- Associated Press - Monday, September 21, 2015

TOPEKA, Kan. (AP) - A southern Kansas hospital’s pending closure, which administrators blame on the state’s reluctance to expand Medicaid, hasn’t been enough to persuade Gov. Sam Brownback to soften his stance on the matter.

Mercy Hospital System plans to close its hospital in Independence, near the Oklahoma border, next month. Mercy spokeswoman Joanne Smith said expanding the program that provides health coverage to poor and disabled Kansans would have brought the hospital about $1.6 million in additional revenue.

“And that’s very significant for a small hospital like ours,” she told The Wichita Eagle (https://bit.ly/1LGNcmW ).

Kansas is one of 20 states that have refused to expand Medicaid under the federal health care law. Rural hospitals already were struggling with declining populations, and, in many cases, their financial situations had become critical because of changes in the way hospitals get reimbursed under the health care law.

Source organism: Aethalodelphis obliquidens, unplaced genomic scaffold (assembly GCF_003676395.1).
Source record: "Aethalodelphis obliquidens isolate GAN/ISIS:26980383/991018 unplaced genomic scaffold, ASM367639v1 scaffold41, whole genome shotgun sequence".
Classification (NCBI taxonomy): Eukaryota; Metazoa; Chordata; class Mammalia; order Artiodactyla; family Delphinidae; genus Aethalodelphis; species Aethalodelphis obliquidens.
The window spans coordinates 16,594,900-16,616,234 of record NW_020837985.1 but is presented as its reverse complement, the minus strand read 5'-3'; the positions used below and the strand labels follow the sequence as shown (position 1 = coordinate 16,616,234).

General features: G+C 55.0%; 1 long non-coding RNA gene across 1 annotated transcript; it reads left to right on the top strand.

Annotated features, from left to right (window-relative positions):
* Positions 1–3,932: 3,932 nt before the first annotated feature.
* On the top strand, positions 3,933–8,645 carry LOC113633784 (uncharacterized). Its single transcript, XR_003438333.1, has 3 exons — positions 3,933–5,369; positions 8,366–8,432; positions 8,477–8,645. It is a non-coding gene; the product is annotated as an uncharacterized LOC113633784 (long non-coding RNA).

Cuts in Medicare and Medicaid reimbursements were designed to be offset by additional revenues from the Medicaid expansion. But when Kansas refused to expand Medicaid, its hospitals were hit especially hard.

Supporters of expanding Medicaid said they hope news of the Independence hospital closure will spur the Legislature to extend the program to 150,000 Kansans who now have no health insurance.

“I don’t think we have the resources to get it done,” Brownback told students at Hutchinson Community College last week. He said Medicaid costs have grown even without expanding the program. The federal government agreed to pay all costs for the new enrollees through 2016, but it will begin lowering its share in 2017. States will pay 10 percent of the costs by 2020.

The Kansas Hospital Association, which has repeatedly warned lawmakers that hospitals in the state were struggling because of the state’s decision not to expand its Medicaid program, has a ticker on its website showing the amount of federal money Kansas has passed up by not expanding since January 2014. It’s nearing $738 million.

“I think we figured out it’s about 12 dollars a second,” said Tom Bell, the association’s president.

Brownback said the hospital closure isn’t because the state won’t expand Medicaid. “They should blame it on Obamacare,” he said.

With a population of more than 9,000, Independence will be the largest community in the state without a hospital. The closest alternatives are in Neodesha, about 16 miles away, and Coffeyville, 20 miles away.

Rep. Sue Concannon, a Beloit Republican who is an outspoken supporter of expansion, said she worries that the Independence hospital’s closing is “just the tip of the iceberg.”

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